What do you say?
You know you should say something. You want to say something. It will be awkward if you don’t say something. But what?
You know your friend is suffering. You know times are difficult. And you desperately want to comfort them in some way. But there are two words, easy to say, and very well-intentioned, that can actually do more harm than good:
The reason these words can do more harm than good is because you don’t understand. Not really. No one does.
I remember many years ago now when we were walking through a difficult time. Our 2-year-old son had been diagnosed with leukemia and was in the throws of chemotherapy. There were painful side effects for him, and emotional side effects for his parents. And then, after three and a half years, it was over. Our then 6-year-old was cancer free, and as the years have gone by since then, we have moved to a place where we visit the oncologist only once a year for checkups.
Over the course of the years since then, there have been many times in which we have crossed paths through one means or another with families in a similar situation. Children with cancer diagnoses, parents living in and out of the hospital, brothers and sisters trying to cope. And when we first started meeting people like this – people like us – I would sometimes use these words.
“I understand,” I would say. And I did – in part. I understood about the ups and downs of treatments. And I understood about the mouth sores that form when a child takes oral chemo. And I understood about the emotional roller coaster that steroids cause when a child has to take them. I understood about the counseling appointments, the fear of every test that rolls around, and the apprehension of tomorrow. I understood, and yet I didn’t understand. Not really.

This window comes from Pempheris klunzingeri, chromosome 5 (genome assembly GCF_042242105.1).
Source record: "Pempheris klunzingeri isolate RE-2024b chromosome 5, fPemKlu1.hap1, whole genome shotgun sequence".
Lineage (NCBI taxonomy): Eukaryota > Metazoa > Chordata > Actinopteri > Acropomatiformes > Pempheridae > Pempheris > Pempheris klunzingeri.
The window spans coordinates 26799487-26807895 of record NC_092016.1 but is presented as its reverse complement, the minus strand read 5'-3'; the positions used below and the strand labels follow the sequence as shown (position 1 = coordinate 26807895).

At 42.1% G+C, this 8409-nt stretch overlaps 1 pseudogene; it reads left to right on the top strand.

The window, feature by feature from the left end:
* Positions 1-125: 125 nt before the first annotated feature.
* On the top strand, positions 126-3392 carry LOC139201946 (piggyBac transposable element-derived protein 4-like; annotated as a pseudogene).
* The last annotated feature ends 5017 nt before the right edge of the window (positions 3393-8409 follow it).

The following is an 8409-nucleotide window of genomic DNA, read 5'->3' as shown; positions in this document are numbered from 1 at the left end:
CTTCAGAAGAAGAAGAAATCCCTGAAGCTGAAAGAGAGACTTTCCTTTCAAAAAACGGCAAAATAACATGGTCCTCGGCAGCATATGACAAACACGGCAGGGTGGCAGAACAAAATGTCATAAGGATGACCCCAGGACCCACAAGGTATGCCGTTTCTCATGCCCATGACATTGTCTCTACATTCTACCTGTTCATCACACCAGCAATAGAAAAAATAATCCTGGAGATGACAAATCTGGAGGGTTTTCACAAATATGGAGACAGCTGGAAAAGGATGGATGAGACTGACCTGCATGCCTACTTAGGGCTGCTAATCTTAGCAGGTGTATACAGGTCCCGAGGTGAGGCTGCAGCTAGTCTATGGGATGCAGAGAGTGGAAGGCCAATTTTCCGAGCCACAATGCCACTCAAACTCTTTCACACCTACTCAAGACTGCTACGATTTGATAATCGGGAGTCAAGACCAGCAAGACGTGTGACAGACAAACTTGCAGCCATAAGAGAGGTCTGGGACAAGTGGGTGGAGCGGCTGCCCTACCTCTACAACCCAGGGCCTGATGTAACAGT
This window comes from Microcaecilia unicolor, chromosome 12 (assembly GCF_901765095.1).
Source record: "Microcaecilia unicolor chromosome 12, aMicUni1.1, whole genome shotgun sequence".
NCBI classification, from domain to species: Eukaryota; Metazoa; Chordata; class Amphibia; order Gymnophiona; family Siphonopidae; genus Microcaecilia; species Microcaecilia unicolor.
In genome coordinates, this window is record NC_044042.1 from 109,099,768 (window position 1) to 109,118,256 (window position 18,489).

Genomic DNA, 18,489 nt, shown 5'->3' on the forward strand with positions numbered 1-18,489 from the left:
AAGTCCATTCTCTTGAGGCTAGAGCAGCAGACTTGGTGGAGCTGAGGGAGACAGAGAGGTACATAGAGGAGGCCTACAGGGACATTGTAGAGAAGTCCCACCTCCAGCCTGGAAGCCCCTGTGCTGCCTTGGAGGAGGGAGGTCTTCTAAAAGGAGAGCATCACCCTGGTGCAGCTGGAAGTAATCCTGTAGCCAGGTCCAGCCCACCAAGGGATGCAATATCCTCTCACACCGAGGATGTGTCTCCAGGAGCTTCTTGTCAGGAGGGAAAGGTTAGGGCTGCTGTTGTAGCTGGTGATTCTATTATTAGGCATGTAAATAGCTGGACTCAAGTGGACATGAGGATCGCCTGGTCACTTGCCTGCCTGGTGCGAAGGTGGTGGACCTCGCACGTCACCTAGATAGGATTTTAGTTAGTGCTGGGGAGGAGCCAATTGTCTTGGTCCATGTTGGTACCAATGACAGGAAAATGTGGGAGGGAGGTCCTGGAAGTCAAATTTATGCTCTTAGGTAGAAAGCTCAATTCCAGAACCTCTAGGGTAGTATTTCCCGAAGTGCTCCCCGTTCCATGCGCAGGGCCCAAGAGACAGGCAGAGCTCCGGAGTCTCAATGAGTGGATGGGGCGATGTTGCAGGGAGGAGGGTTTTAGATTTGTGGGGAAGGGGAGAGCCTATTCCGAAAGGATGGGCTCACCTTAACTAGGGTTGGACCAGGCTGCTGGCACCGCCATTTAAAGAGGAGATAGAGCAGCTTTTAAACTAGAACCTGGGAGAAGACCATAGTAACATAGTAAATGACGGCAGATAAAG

That’s because every single one of those situations were different. The people had different personalities. The child responded in different ways. The family dynamics were differently expressed. And so I stopped using that phrase because, frankly, it wasn’t true. I did not understand. Not completely. Not fully.
I’ve come to think there are better ways to serve those in pain than these two words. One of the most simple is through presence – to be around and to listen. To ask questions when appropriate. To weep with those who weep. To not just ask, “What do you need?” but to anticipate those needs and proactively meet them without being asked. This is real help. This is real care.
And along with them, to remind ourselves that the only person who can truly, really, wholly say these words into the lives of our friends is Jesus Himself. He understands, even better than we understand ourselves. Let us then pray for those in pain, that they would hear the compassionate voice of the Son of God through the way we minister to and serve them. That they would deeply know that Jesus knows and understands, even though no one else does:
Therefore, since we have a great high priest who has passed through the heavens—Jesus the Son of God—let us hold fast to our confession. For we do not have a high priest who is unable to sympathize with our weaknesses, but one who has been tempted in every way as we are, yet without sin. Therefore, let us approach the throne of grace with boldness, so that we may receive mercy and find grace to help us in time of need (Heb. 4:14-16).